Establishment of diverse corporate culture is one of the governance issues that informed the recommendations of Lord Davies in 2010(Financial Reporting Council, 2014).The recommendations recognized the expanding role of minority groups in the UK economy. By the year 2051, projections of demographic trends indicate that one in five of Britons will hail from an ethnic minority background (Deloitte, 2016).These statistics represent a substantial portion of public consumption which requires attention from the business community. Arguably, the continued increase in boardroom representation of minorities will have an impact on organizational culture. Lunenburg (2011) defines organizational culture as the combination of assumptions, values, norms, beliefs and habits that a particular organization follows in order to achieve its objectives. Essentially, the organizations culture defines individual behaviors at the workplace in relation to their jobs. As Adams and Ferreira (2009) explain, the personal beliefs, values, and norms of the minorities would interact with those of the organization to yield behaviors that offer an optimal contribution to the goals and objectives of corporate institutions. As a result, the different forms of diversity could disrupt the established behaviors in boardrooms of corporate firms.
Despite the acceptance of diversity in corporate circles in the UK, issues of replacing the male directors remain a source of discomfort in the boards (Davies, 2011). Several studies show that experienced male board members are likely to feel sacrificed to pave the way for the minority numbers (Adams & Ferreira, 2009; Vinnicombe et al., 2015).One of the effects of the changes to boardroom representation is tokenism. Financial Reporting Council (2014) describes tokenism as the tendency of business organizations to fill directorship positions for the sake of fulfilling stakeholders requirements of diversity without giving the minorities an active role in the management affairs. In spite of the endowment with unique skills and experiences Davies (2011) and Mercer(2014) caution that tokenism tends to alienate minorities, creating room for the development of passive tendencies due to its propensity to demean ones potential in terms of personal skills and experiences. Several researchers have corroborated the assertion that tokenism underutilizes the potential of minorities. Findings of studies conducted by Adams and Ferreira (2009) and Vinnicombe et al. (2015) reveal that value is realized from women and minorities on corporate boards if the number is adequate to eliminate issues related with passive participation in the entire decision-making process of companies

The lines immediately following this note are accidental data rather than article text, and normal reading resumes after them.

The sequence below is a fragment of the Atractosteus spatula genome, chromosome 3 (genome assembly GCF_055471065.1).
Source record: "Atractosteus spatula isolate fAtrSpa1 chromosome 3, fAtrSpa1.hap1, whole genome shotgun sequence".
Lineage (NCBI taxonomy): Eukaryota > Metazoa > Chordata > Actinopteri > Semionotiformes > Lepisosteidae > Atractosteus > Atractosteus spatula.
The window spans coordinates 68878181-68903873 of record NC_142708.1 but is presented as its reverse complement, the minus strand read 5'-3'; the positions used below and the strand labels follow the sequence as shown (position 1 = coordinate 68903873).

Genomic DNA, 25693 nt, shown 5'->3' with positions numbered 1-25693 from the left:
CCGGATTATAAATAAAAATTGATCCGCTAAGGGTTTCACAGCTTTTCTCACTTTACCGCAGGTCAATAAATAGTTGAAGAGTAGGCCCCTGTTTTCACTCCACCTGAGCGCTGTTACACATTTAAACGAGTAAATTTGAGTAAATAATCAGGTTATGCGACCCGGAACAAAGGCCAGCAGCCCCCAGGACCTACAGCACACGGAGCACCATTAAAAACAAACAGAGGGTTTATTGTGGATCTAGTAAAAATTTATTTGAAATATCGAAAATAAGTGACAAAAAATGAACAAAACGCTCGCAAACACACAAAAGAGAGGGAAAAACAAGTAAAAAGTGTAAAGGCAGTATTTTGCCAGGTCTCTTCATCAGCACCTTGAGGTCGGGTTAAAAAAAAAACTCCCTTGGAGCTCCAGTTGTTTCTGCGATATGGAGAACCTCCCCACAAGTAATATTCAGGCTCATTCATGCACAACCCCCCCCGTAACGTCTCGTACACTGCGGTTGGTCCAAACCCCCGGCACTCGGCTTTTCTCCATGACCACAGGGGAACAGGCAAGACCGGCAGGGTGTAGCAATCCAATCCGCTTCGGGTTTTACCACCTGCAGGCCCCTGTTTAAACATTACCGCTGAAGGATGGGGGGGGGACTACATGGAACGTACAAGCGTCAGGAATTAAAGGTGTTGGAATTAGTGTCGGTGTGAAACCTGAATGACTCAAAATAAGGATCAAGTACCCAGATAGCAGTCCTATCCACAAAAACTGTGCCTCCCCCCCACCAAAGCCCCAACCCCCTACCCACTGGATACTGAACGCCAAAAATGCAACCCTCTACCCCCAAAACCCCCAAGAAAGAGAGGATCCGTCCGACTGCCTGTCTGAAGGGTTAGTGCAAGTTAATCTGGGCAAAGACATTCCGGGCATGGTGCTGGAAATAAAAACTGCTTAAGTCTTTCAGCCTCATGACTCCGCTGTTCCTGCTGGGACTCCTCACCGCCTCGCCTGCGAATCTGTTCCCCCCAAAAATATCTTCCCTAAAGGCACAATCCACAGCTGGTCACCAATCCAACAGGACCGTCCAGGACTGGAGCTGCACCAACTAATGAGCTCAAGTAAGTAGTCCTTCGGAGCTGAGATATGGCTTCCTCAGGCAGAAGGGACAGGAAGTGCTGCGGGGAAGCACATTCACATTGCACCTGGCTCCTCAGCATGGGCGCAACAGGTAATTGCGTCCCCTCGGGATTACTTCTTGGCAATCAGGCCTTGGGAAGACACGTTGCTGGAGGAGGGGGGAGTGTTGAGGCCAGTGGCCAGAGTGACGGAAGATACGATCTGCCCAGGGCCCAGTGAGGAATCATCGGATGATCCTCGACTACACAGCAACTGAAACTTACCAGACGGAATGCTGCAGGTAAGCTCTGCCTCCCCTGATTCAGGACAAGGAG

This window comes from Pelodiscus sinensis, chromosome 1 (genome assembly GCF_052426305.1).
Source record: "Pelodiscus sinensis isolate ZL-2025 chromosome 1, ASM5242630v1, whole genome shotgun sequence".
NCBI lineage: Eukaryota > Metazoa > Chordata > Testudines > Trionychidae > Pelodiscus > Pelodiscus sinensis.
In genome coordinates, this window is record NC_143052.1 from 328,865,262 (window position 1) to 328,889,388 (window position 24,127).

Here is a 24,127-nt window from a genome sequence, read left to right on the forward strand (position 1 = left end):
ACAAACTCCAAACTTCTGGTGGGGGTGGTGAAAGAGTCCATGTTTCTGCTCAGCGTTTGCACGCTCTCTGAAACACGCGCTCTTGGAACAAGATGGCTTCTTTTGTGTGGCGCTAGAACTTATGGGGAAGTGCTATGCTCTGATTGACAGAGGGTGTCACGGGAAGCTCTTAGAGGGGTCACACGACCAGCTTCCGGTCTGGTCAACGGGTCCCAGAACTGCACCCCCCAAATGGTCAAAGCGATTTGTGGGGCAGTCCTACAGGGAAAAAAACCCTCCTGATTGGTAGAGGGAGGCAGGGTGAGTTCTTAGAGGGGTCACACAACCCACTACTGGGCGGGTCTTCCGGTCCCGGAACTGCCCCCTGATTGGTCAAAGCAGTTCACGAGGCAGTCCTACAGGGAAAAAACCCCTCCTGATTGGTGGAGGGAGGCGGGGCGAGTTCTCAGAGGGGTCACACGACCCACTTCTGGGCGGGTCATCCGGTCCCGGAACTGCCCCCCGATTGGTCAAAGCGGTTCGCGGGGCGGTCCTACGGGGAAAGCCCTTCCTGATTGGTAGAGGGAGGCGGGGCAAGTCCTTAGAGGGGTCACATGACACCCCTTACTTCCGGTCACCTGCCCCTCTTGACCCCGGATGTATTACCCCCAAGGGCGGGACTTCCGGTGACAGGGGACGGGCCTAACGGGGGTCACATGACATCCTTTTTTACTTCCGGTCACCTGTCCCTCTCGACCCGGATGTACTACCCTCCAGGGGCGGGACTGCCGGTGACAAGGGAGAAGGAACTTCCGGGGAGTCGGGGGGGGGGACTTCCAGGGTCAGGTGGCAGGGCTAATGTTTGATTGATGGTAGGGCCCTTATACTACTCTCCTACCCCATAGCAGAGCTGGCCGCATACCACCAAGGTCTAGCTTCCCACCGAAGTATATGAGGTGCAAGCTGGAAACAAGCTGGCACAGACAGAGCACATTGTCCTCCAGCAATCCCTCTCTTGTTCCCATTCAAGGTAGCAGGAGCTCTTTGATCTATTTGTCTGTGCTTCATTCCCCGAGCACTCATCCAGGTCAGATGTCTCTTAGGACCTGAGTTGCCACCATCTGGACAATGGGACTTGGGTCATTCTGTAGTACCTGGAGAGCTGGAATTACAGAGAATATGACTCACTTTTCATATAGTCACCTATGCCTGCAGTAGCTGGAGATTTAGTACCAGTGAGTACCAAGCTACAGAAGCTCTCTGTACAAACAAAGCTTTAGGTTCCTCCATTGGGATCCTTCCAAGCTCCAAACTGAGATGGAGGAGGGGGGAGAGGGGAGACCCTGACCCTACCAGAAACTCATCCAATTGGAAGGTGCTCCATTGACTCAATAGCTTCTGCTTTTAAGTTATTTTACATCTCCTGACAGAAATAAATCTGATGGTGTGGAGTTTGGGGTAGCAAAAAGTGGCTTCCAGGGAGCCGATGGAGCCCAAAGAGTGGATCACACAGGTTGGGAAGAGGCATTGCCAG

Since the revision of the Corporate Governance Code in 2010, significant changes have occurred in the composition of corporate boards in the UK. The changes continue to influence business decisions in several ways. Diversity requirements have led to the emergence tokenism as a remedy to the inadequate representation of women and minorities in corporate boardrooms. Also, the new requirements have shown a potential for conflicts in boardrooms. These frictional issues are anticipated to continue until a complete paradigm shift is realized in the management of corporate institutions in the country. Although recent records show substantial progress on women inclusivity, little has been achieved in bringing BAME groups on board. However, the future looks bright as more and more nations continue to embrace the spirit of equitable representation in all spheres of public life. For the UK to attain the status of other European countries, all stakeholders including the government, public, chairpersons of corporate institutions, and the media must take a leading role in championing the inclusion of more women and minority groups not only in the management of corporate firms but also in other areas of public life.
Adams, R. B., & Ferreira, D. (2009). Women in the boardroom and their impact on governance and performance. Journal of Financial Economics, 94(2), 291-309. doi:10.1016/j.jfineco.2008.10.007
Association of Chartered Certified Accountants. (2015). Global body for professional accountants | Accountancy | ACCA Global. Retrieved from http://www.accaglobal.com
Davidson, L. (2015). Ethnic minority board members stuck at 1998 levels of gender equality. The Telegraph [London].
Davies, L. (2011). UK Government. Retrieved from https://www.gov.uk/government
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Farrell, S. (2015). Women in the boardroom: A global perspective. The Guardian [London].
Ferreira, D. (2011). Board Diversity. A Synthesis of Theory, Research, and Practice, 225-242. doi:10.1002/9781118258439.ch12
Financial Reporting Council. (2014). Financial Reporting Council. Retrieved from https://www.frc.org.uk/
Lunenburg, F. C. (2011). Understanding Organizational Culture:A Key Leadership Asset. National Forum of Educational Journal Admnistration and Supervision Journal, 29(4), 93-117. doi:10.4135/9781446280072.n5
Mercer, M. (2014). Diversity at senior team and board level. Institute for Employment Studies, 1-10. Retrieved from http://www.employment-studies.co.uk